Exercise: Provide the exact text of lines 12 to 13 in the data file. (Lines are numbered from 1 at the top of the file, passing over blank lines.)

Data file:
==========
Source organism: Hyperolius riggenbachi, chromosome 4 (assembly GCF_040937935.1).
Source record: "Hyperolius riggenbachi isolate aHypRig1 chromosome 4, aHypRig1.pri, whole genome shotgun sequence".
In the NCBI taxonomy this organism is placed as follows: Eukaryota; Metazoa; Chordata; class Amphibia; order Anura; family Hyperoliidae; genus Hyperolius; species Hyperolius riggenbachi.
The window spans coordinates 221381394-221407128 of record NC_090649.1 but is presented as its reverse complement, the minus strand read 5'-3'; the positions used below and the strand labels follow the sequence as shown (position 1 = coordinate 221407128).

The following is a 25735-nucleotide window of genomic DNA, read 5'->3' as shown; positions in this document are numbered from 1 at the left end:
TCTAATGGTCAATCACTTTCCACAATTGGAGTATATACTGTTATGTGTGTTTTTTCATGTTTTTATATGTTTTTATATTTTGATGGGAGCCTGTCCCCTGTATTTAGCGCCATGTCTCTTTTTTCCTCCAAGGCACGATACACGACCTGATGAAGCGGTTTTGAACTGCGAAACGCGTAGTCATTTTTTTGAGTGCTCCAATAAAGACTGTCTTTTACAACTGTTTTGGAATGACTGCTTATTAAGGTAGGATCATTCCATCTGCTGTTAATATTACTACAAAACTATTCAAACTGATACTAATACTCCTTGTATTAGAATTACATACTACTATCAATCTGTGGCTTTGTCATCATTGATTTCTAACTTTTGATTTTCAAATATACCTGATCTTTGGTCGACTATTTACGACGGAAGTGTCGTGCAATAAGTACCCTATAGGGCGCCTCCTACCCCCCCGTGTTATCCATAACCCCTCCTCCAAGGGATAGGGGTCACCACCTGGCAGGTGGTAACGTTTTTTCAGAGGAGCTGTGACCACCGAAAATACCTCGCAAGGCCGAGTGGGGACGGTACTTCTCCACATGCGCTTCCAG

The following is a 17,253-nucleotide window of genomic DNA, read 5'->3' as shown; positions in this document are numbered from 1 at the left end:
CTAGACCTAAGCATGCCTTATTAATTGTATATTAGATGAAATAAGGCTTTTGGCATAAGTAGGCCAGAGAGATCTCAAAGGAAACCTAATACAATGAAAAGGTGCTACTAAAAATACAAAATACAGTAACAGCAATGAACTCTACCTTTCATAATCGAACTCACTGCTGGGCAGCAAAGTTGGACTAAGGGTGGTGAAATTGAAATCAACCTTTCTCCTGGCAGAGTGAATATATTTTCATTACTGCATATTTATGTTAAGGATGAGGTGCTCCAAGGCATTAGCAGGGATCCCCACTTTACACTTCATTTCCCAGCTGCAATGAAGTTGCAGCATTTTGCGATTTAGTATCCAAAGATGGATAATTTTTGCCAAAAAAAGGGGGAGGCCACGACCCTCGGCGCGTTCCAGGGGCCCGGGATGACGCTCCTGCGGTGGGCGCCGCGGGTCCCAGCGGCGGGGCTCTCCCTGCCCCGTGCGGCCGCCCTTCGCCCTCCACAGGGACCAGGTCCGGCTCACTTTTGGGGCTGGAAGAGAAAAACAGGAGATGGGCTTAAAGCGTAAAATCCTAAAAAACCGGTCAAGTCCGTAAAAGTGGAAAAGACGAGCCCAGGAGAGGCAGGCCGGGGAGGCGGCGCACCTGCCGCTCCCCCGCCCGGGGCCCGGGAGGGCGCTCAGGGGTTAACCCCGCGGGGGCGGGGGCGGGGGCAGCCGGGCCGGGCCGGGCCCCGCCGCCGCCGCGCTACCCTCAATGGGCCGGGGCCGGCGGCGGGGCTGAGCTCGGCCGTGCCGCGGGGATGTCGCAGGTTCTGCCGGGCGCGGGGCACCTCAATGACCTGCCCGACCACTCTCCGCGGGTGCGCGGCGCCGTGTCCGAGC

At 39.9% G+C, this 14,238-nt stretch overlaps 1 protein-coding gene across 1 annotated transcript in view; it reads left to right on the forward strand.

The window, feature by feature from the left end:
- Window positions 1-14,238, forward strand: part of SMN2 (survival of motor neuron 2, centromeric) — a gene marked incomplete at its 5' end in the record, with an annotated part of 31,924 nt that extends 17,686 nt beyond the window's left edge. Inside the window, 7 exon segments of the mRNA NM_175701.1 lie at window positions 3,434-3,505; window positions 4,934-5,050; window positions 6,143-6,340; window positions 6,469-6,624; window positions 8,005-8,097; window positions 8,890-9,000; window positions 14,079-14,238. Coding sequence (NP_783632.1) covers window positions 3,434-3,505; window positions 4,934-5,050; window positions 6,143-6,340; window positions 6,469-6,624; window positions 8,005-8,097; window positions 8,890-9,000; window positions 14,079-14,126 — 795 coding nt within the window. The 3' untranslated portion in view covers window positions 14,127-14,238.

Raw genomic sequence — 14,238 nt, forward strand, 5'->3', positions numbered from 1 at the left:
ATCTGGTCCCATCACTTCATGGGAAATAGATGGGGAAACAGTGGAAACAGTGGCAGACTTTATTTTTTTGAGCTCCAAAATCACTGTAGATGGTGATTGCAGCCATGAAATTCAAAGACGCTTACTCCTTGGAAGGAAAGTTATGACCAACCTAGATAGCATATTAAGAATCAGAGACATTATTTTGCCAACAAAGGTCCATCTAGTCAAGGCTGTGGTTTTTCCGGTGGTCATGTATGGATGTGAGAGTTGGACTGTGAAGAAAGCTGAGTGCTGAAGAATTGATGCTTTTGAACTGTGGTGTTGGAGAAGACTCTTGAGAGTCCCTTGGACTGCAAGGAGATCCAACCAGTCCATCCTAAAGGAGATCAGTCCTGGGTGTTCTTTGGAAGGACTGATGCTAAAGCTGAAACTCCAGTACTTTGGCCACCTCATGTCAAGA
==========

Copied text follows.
Raw genomic sequence — 14,238 nt, forward strand, 5'->3', positions numbered from 1 at the left:
ATCTGGTCCCATCACTTCATGGGAAATAGATGGGGAAACAGTGGAAACAGTGGCAGACTTTATTTTTTTGAGCTCCAAAATCACTGTAGATGGTGATTGCAGCCATGAAATTCAAAGACGCTTACTCCTTGGAAGGAAAGTTATGACCAACCTAGATAGCATATTAAGAATCAGAGACATTATTTTGCCAACAAAGGTCCATCTAGTCAAGGCTGTGGTTTTTCCGGTGGTCATGTATGGATGTGAGAGTTGGACTGTGAAGAAAGCTGAGTGCTGAAGAATTGATGCTTTTGAACTGTGGTGTTGGAGAAGACTCTTGAGAGTCCCTTGGACTGCAAGGAGATCCAACCAGTCCATCCTAAAGGAGATCAGTCCTGGGTGTTCTTTGGAAGGACTGATGCTAAAGCTGAAACTCCAGTACTTTGGCCACCTCATGTCAAGA